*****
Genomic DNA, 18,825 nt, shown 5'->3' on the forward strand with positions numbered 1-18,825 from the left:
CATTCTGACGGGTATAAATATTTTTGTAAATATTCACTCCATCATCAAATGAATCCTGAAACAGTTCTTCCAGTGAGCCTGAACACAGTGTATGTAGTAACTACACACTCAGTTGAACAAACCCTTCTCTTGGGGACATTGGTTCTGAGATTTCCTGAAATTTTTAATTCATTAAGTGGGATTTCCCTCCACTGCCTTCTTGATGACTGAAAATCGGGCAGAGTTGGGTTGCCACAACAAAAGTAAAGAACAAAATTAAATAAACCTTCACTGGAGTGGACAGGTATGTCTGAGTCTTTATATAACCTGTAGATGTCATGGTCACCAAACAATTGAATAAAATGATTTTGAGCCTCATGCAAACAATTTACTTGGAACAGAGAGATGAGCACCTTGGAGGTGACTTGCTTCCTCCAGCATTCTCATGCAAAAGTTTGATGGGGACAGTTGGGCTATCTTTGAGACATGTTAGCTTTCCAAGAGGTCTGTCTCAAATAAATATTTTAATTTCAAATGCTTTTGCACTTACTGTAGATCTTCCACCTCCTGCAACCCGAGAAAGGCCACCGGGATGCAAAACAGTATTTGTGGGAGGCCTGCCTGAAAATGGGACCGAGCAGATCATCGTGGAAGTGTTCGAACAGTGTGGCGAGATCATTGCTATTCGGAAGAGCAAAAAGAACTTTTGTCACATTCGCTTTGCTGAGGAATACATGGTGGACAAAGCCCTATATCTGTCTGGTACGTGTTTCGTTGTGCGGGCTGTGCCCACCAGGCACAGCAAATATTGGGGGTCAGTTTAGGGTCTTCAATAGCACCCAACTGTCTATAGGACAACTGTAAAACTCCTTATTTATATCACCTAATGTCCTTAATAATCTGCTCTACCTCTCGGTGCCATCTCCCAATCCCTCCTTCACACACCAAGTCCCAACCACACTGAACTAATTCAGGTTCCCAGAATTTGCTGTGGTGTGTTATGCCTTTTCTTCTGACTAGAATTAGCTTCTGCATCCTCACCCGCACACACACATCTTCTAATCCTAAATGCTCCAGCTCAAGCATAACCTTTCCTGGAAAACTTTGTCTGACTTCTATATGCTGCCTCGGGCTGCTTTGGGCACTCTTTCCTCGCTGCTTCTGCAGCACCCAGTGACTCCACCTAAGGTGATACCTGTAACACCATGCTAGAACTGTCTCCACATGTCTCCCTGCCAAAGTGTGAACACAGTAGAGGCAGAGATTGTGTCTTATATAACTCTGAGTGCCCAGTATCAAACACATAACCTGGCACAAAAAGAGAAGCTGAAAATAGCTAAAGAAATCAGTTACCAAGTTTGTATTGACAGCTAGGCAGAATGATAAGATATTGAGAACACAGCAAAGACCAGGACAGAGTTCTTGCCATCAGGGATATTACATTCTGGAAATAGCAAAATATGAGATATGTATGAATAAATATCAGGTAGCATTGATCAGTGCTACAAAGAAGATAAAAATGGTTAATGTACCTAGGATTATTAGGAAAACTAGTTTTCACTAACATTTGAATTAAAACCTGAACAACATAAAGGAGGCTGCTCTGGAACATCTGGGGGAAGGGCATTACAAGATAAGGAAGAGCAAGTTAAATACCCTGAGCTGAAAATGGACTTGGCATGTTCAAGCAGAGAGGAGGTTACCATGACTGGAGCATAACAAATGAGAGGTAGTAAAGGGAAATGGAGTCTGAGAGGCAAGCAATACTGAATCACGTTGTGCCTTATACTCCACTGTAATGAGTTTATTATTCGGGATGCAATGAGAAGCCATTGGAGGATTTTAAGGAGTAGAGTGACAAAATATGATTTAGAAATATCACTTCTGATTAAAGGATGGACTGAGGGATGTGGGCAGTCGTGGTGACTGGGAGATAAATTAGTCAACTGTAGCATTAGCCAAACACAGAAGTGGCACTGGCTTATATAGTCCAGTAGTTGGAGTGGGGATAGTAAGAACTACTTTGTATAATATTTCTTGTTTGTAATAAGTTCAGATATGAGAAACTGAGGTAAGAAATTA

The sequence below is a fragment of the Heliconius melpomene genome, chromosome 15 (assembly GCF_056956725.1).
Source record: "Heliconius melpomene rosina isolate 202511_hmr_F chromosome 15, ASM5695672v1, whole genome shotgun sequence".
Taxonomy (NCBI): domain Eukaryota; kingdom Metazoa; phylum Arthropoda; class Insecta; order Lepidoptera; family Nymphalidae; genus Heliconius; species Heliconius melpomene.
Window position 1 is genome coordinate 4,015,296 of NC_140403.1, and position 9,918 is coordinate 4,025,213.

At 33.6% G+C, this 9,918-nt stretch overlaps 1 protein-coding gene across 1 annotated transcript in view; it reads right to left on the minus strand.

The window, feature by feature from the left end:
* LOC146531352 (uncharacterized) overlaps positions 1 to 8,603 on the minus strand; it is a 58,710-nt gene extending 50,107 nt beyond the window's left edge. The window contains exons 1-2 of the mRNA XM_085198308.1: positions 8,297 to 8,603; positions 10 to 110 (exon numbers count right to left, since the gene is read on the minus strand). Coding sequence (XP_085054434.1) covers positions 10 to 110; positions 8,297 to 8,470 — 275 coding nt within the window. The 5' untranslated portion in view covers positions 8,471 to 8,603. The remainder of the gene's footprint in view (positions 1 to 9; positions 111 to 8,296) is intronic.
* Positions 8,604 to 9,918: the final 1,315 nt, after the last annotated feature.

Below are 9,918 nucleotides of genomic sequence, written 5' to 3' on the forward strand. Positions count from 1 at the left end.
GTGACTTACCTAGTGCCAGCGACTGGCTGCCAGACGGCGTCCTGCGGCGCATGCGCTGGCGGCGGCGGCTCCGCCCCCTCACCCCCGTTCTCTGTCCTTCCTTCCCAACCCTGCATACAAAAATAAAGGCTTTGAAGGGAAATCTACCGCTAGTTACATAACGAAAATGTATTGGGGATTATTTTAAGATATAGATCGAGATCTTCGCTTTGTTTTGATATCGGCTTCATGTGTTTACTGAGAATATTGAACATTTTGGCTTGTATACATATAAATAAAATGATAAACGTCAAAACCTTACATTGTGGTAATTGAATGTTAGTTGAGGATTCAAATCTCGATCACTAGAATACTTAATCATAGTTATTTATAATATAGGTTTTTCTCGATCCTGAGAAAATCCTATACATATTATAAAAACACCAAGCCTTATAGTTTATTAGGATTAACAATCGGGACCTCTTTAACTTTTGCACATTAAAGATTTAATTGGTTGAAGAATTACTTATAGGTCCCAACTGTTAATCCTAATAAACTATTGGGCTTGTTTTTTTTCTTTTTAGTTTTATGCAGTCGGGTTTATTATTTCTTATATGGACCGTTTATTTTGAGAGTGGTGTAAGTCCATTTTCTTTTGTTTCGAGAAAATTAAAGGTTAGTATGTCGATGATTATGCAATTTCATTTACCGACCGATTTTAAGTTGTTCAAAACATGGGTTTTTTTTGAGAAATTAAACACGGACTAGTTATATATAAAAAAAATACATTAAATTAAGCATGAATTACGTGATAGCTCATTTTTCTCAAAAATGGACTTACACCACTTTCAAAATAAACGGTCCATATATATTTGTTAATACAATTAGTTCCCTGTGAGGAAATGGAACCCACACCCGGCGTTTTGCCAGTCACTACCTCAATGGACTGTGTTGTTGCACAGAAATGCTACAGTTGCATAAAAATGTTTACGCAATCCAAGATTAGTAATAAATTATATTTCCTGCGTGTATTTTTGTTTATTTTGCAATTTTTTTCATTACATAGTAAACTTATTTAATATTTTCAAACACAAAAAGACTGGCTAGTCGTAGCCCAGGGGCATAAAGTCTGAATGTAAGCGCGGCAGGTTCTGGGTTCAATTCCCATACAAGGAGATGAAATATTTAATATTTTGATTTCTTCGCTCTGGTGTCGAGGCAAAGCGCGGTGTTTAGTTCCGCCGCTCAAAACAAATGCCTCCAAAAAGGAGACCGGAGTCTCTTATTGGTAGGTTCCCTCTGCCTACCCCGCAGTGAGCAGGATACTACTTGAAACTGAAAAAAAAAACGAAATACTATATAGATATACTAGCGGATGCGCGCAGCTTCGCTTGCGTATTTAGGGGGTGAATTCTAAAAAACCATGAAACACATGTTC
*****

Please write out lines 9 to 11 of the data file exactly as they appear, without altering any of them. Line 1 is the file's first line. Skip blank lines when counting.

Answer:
* LOC146531352 (uncharacterized) overlaps positions 1 to 8,603 on the minus strand; it is a 58,710-nt gene extending 50,107 nt beyond the window's left edge. The window contains exons 1-2 of the mRNA XM_085198308.1: positions 8,297 to 8,603; positions 10 to 110 (exon numbers count right to left, since the gene is read on the minus strand). Coding sequence (XP_085054434.1) covers positions 10 to 110; positions 8,297 to 8,470 — 275 coding nt within the window. The 5' untranslated portion in view covers positions 8,471 to 8,603. The remainder of the gene's footprint in view (positions 1 to 9; positions 111 to 8,296) is intronic.
* Positions 8,604 to 9,918: the final 1,315 nt, after the last annotated feature.

Below are 9,918 nucleotides of genomic sequence, written 5' to 3' on the forward strand. Positions count from 1 at the left end.